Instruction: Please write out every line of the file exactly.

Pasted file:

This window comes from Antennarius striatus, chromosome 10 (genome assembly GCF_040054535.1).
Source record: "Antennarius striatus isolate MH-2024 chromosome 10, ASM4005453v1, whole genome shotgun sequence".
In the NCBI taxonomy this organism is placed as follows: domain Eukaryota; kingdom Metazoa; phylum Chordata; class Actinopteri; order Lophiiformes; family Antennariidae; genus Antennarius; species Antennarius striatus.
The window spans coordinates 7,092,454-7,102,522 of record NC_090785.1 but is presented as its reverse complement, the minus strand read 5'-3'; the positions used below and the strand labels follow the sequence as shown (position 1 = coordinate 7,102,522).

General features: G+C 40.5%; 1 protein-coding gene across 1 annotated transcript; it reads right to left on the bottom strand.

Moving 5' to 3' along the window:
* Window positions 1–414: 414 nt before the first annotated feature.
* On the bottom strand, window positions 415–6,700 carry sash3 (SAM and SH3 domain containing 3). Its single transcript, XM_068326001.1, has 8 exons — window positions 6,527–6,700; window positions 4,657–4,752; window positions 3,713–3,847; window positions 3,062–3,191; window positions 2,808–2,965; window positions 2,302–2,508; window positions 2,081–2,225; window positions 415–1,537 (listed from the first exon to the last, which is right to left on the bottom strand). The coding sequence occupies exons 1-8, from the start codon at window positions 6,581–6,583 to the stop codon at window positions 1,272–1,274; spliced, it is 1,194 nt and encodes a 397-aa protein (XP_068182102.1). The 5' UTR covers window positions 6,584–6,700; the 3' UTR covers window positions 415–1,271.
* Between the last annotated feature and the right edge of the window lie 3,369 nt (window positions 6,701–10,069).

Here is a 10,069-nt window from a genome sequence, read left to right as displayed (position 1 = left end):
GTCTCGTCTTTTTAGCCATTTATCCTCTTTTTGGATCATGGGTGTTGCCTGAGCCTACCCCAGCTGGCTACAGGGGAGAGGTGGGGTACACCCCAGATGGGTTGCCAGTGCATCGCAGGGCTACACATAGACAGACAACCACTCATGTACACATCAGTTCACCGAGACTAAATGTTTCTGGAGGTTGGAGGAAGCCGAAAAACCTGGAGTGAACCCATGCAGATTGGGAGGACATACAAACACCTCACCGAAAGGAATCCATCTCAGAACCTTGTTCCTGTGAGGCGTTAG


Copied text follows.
This window comes from Antennarius striatus, chromosome 10 (genome assembly GCF_040054535.1).
Source record: "Antennarius striatus isolate MH-2024 chromosome 10, ASM4005453v1, whole genome shotgun sequence".
In the NCBI taxonomy this organism is placed as follows: domain Eukaryota; kingdom Metazoa; phylum Chordata; class Actinopteri; order Lophiiformes; family Antennariidae; genus Antennarius; species Antennarius striatus.
The window spans coordinates 7,092,454-7,102,522 of record NC_090785.1 but is presented as its reverse complement, the minus strand read 5'-3'; the positions used below and the strand labels follow the sequence as shown (position 1 = coordinate 7,102,522).

General features: G+C 40.5%; 1 protein-coding gene across 1 annotated transcript; it reads right to left on the bottom strand.

Moving 5' to 3' along the window:
* Window positions 1–414: 414 nt before the first annotated feature.
* On the bottom strand, window positions 415–6,700 carry sash3 (SAM and SH3 domain containing 3). Its single transcript, XM_068326001.1, has 8 exons — window positions 6,527–6,700; window positions 4,657–4,752; window positions 3,713–3,847; window positions 3,062–3,191; window positions 2,808–2,965; window positions 2,302–2,508; window positions 2,081–2,225; window positions 415–1,537 (listed from the first exon to the last, which is right to left on the bottom strand). The coding sequence occupies exons 1-8, from the start codon at window positions 6,581–6,583 to the stop codon at window positions 1,272–1,274; spliced, it is 1,194 nt and encodes a 397-aa protein (XP_068182102.1). The 5' UTR covers window positions 6,584–6,700; the 3' UTR covers window positions 415–1,271.
* Between the last annotated feature and the right edge of the window lie 3,369 nt (window positions 6,701–10,069).

Here is a 10,069-nt window from a genome sequence, read left to right as displayed (position 1 = left end):
GTCTCGTCTTTTTAGCCATTTATCCTCTTTTTGGATCATGGGTGTTGCCTGAGCCTACCCCAGCTGGCTACAGGGGAGAGGTGGGGTACACCCCAGATGGGTTGCCAGTGCATCGCAGGGCTACACATAGACAGACAACCACTCATGTACACATCAGTTCACCGAGACTAAATGTTTCTGGAGGTTGGAGGAAGCCGAAAAACCTGGAGTGAACCCATGCAGATTGGGAGGACATACAAACACCTCACCGAAAGGAATCCATCTCAGAACCTTGTTCCTGTGAGGCGTTAG